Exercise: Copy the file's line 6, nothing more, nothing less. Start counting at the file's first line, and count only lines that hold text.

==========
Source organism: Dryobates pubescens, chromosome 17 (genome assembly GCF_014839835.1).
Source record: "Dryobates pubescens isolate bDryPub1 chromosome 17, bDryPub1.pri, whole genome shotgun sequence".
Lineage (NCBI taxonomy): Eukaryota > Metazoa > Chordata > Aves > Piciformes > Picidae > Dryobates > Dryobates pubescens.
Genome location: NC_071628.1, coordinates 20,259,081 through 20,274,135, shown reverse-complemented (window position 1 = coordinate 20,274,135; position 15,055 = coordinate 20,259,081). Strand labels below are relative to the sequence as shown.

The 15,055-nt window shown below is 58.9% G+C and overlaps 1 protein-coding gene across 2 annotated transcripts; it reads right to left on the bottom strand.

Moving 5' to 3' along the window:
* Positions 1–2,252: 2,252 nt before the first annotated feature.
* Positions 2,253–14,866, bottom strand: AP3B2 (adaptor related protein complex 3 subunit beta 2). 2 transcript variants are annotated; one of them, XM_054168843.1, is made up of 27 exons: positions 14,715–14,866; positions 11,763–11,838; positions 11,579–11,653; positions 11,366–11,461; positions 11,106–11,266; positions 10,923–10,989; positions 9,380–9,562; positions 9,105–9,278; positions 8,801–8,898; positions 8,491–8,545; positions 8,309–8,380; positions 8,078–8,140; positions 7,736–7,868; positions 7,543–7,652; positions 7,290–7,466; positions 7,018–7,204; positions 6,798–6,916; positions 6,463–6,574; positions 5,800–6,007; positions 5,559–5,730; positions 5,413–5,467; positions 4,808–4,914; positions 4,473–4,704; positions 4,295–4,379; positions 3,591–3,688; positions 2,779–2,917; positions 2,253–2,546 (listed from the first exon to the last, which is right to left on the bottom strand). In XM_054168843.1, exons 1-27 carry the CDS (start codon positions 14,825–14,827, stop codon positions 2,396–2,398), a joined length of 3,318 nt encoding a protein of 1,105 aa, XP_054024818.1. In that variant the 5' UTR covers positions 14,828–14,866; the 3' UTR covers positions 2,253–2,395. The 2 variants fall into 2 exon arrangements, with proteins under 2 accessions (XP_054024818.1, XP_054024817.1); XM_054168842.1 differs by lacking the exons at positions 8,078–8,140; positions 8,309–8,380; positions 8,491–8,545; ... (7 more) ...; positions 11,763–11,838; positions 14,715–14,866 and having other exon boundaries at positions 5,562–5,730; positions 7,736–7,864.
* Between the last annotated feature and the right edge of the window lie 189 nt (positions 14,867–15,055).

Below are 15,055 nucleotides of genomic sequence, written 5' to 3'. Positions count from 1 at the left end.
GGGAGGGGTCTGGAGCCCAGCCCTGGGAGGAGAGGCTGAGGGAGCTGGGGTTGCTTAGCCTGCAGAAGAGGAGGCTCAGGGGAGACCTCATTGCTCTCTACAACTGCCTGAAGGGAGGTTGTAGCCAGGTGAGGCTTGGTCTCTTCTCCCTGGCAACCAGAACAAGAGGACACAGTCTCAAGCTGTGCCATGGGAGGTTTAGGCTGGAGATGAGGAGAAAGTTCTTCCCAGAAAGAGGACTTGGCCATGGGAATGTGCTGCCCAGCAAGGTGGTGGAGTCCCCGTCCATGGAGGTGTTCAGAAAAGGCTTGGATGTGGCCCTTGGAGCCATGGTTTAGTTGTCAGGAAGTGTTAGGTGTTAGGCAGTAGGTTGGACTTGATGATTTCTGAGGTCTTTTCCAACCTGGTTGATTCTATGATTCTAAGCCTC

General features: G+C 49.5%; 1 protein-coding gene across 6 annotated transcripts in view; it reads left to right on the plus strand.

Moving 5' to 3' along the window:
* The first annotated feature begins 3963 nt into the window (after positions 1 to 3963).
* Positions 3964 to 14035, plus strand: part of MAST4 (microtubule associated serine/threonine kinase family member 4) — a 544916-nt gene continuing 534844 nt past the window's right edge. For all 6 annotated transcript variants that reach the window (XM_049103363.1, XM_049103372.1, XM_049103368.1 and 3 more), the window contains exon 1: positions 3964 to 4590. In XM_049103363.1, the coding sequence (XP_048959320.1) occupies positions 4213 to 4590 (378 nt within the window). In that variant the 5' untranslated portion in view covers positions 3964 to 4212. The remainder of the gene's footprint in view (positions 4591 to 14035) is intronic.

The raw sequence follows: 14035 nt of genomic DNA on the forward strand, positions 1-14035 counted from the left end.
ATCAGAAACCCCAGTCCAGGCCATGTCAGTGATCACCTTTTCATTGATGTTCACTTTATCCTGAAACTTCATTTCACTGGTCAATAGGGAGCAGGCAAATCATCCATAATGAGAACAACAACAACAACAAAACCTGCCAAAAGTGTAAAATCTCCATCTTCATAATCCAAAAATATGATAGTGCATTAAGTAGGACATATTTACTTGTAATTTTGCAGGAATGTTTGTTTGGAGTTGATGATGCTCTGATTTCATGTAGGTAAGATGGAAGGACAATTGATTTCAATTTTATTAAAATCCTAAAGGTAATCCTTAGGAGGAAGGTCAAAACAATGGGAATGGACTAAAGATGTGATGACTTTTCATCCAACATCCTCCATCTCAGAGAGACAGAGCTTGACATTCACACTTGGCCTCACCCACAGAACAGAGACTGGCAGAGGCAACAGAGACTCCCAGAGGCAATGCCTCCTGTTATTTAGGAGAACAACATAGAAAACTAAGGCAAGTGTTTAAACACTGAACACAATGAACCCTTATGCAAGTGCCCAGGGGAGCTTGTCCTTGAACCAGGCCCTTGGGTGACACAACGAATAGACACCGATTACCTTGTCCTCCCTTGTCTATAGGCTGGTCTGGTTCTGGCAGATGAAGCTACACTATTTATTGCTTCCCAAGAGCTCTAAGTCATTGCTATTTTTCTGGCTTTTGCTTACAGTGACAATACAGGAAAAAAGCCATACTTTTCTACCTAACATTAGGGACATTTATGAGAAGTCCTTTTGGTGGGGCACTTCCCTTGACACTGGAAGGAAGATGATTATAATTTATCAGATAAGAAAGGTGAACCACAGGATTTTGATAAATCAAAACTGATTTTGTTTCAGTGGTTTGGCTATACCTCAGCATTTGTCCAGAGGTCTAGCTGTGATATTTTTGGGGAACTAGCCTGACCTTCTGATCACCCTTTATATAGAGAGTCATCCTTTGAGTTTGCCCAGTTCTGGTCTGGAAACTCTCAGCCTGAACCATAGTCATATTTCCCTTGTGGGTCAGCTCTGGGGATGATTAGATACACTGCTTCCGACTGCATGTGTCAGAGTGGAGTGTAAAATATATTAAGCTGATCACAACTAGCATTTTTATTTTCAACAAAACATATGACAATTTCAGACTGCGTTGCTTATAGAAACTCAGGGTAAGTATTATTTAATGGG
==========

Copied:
Moving 5' to 3' along the window: